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EBV-miR-BART8-3p induces epithelial-mesenchymal transition and promotes metastasis of nasopharyngeal carcinoma cells through activating NF-κB and Erk1/2 pathways

  • 1, 2,
  • 2,
  • 3,
  • 4,
  • 2,
  • 1,
  • 2,
  • 2,
  • 5,
  • 3, 6,
  • 4Email author and
  • 2Email author
Journal of Experimental & Clinical Cancer Research201837:283

https://doi.org/10.1186/s13046-018-0953-6

  • Received: 26 September 2018
  • Accepted: 7 November 2018
  • Published:

Abstract

Background

Epstein-Barr virus (EBV) is ubiquitously associated with nasopharyngeal carcinoma (NPC). EBV encodes two groups of microRNAs (miRNAs) which are divided into BamHI fragment H rightward open reading frame 1 (BHRF1) and BamHI-A rightward transcripts (BART) microRNAs. EBV miR-BART has been found to be involved in the development and progression of NPC. However, so far the role of EBV-miR-BART8-3p in NPC progression remains unknown. This study aimed to investigate the role of EBV-miR-BART8-3p in NPC and explore the underlying mechanisms.

Methods

miRNA expression was profiled in NPC and normal nasopharyngeal mucosal specimens using miRNA sequencing. EBV-miR-BART8-3p and RNF38 expression was quantified with qPCR assay. The migration, invasion and metastasis of NPC cells were evaluated using CCK-8, colony-forming, wound-healing, and migration and invasion assays. The expression levels of epithelial-mesenchymal transition (EMT)-related markers,metastasis-related markers and NF-κB and Erk1/2 signaling proteins were determined using Western blotting. Tumorigenic assay was performed to evaluate the pulmonary metastatic ability of NPC cells in vivo.

Results

EBV BART miRNAs were highly over-expressed and co-expressed in NPC and might be associated with deactivated immune response in NPC according to the sequencing analysis. EBV-miR-BART8-3p expression was significantly higher in human NPC specimens than in normal nasopharyngeal mucosal specimens. EBV-miR-BART8-3p was found to promote NPC migration, invasion and metastasis, drove an EMT process and upregulated expression of metastasis-related proteins expression in NPC cells. Our data showed EBV-miR-BART8-3p directly targeted RNF38 in NPC cells.

Conclusion

The present study demonstrates that EBV-miR-BART8-3p plays a significant role in inducing EMT and promoting metastasis through directly targeting RNF38 in NPC cells via the activation of NF-κB and Erk1/2 signaling pathways. Our findings suggest that EBV-miR-BART8-3p is a potential therapeutic target for NPC.

Keywords

  • Nasopharyngeal carcinoma
  • Epithelial-mesenchymal transition
  • Metastasis
  • Epstein-Barr virus
  • EBV-miR-BART8-3p
  • NF-κB signaling
  • Erk1/2 signaling

Background

Nasopharyngeal carcinoma (NPC) is the most common primary malignancy in the nasopharynx [1, 2]. Although NPC is rare worldwide [3], this malignancy remains highly prevalent in endemic regions, notably in southern China [4]. Currently, radiotherapy remains the treatment of choice for NPC, and concomitant chemoradiotherapy has been proved to increase the survival [5, 6]. Although 80 to 90% 5-year local control rates have been achieved for NPC, there are still 15 to 30% of patients developing distant metastasis [7]. Elucidation of the mechanisms underlying NPC metastasis in NPC is therefore of great significance to improve the prognosis and treatment outcomes.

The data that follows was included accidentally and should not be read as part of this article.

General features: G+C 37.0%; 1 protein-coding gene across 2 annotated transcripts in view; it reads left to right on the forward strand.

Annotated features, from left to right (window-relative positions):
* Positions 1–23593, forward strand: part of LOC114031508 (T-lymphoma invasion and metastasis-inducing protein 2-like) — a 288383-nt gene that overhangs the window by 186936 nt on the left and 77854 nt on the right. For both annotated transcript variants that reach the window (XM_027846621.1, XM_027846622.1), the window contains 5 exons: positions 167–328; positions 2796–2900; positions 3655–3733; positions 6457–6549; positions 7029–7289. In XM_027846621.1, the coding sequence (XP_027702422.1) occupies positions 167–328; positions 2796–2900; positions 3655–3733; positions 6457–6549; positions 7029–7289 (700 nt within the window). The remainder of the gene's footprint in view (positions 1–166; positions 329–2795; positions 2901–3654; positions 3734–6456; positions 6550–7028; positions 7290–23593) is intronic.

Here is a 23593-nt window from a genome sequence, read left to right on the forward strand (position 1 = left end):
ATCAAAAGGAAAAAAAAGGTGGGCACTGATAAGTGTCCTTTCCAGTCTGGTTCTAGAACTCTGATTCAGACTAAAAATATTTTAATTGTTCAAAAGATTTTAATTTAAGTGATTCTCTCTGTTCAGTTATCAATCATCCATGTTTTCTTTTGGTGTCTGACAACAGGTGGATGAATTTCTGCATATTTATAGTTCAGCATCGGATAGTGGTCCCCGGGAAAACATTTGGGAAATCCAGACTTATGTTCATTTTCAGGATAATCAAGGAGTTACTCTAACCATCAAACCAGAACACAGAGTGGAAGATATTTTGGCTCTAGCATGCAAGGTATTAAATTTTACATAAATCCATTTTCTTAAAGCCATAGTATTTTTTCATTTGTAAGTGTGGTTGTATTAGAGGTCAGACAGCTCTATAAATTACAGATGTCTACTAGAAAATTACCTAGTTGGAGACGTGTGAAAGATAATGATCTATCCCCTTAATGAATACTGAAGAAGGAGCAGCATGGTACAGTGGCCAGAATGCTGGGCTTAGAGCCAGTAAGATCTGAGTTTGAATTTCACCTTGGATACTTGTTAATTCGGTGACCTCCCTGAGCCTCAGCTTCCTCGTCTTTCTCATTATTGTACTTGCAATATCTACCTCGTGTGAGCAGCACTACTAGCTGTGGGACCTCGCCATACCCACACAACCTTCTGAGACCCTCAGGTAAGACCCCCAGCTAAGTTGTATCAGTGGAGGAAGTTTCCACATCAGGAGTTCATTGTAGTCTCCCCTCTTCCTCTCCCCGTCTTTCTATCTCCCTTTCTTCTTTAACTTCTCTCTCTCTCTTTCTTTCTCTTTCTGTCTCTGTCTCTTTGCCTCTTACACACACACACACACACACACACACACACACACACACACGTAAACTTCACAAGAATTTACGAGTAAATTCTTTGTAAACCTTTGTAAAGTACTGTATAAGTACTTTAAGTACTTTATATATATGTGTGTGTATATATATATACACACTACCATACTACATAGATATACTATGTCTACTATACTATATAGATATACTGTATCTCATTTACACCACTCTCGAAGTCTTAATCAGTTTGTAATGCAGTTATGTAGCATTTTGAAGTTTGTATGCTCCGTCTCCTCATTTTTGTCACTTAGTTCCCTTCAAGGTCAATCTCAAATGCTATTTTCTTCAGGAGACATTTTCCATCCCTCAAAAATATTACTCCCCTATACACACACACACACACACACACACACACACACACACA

Epstein-Barr virus (EBV) has been accepted as an etiological factor for NPC. Almost 100% of non-keratinizing NPC, are associated with EBV infections [1], which accounts for 95% of all NPCs in endemic regions [2]. A set of EBV latent genes have been identified to play an important role in the development of NPC, including three latent membrane proteins (LMP1, LMP2A and LMP2B), EBV nuclear antigen 1 (EBNA1) and EBV-encoded RNAs (EBERs) [3]. However, only three latent proteins (EBNA1, LMP1 and LMP2A) are expressed in type II latency of EBV infection, a predominant form of latency observed in NPC [4]. Whereas EBV-encoded microRNAs (EBV-miRNAs) are detected in most of clinical NPC specimens and cells during all the forms of latency [58].

EBV is the first identified human tumor-causing virus that encodes miRNAs. EBV-miRNAs consist of more than 10% of total miRNAs in NPC specimens and EBV-positive NPC C666–1 cells, and increasing evidence shows that EBV-miRNAs contribute to cancer survival [913], metastasis [1418], immune evasion [19, 20] and latency [2124]. Currently, EBV-miRNAs are divided into two clusters based on their locations, including BamHI fragment H rightward open reading frame 1 (BHRF1) and BamHI-A rightward transcripts (BART) miRNAs. EBV BART miRNAs contain 22 miRNA precursors (termed EBV-miR-BART1 to 22) that produce totally 44 mature miRNAs [6]. Previous studies showed that EBV BART miRNAs were highly overexpressed in clinical specimens and plasma samples of NPC patients and were involved in the development and progression of NPC [5, 25]. However, so far the role of EBV-miR-BART8-3p in NPC progression remains unknown. This study aimed to investigate the role of EBV-miR-BART8-3p in NPC, and explore the underlying mechanisms.

Materials and methods

Ethical approval

This study was approved by the Ethical Review Committee of Fujian Cancer Hospital (approval no. FJZLYY2016–00143). Written informed consent was obtained from all participants following a detailed description of the purpose of the study. All experiments described in this study were conducted in accordance with international and national laws, regulations and guidelines.

Clinical specimens